Visible and near-infrared imaging of the giant planets -- Jupiter, Saturn, Uranus, and Neptune -- probes the outermost layers of clouds in these gaseous atmospheres. Not only are the images beautiful and striking in their color and diversity of detail, they also provide quantitative clues to the dynamical and chemical processes taking place both at the cloud tops and deeper in the interior: zonal wind profiles can be extracted; wavelength-dependent center-to-limb brightness variations yield valuable data for modeling vertical aerosol structure; the presence of planetary-scale atmospheric waves can sometimes be deduced; variations of cloud color and brightness with latitude provide insight into the underlying mechanisms driving circulation; development and evolution of discrete atmospheric features trace both exogenic and endogenic events. During the 1980's, our understanding of the giant planets was revolutionized by detailed visible-wavelength images taken by the Voyager spacecraft of these planets' atmospheres. However, those images were static: brief snapshots in time of four complex and dynamic atmospheric systems. In short, those images no longer represent the current appearance of these planets. Recently, our knowledge of the atmospheres of the gas giant planets has undergone major new advances, due in part to the excellent imaging capability and longer-term temporal sampling of the Hubble Space Telescope (HST) and the Galileo Mission to Jupiter. In this talk, I provide an update on our current understanding of the gas giants based on recent visible and near-infrared imaging, highlighting results from the collision of Comet Shoemaker-Levy 9 with Jupiter, Saturn's White Spots, intriguing changes in the atmosphere of Uranus, and Neptune's peripatetic clouds.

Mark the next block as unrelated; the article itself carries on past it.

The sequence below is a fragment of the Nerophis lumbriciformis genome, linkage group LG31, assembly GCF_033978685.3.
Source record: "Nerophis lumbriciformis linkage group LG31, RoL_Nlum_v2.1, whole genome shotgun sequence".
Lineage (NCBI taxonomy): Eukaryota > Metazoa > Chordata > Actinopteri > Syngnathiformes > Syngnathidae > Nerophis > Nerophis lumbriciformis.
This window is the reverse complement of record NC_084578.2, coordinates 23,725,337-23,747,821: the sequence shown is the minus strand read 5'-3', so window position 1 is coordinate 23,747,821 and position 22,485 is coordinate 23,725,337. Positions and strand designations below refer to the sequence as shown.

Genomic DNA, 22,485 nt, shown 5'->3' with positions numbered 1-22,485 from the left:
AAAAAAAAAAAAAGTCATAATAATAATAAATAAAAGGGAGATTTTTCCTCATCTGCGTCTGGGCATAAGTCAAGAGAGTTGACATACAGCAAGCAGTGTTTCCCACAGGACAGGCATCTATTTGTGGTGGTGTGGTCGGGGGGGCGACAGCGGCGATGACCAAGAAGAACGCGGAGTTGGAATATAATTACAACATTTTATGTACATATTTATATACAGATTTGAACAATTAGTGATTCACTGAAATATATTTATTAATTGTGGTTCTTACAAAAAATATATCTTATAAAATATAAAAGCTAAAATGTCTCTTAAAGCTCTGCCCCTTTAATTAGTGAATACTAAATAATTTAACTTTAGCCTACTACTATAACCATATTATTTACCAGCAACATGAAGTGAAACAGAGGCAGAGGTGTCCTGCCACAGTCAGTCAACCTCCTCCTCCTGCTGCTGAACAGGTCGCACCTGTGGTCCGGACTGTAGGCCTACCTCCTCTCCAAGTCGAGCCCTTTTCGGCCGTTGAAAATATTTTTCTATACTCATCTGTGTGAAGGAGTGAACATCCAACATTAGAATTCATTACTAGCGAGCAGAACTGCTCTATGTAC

AAS/Division for Planetary Sciences Meeting Abstracts #28
- Pub Date:
- September 1996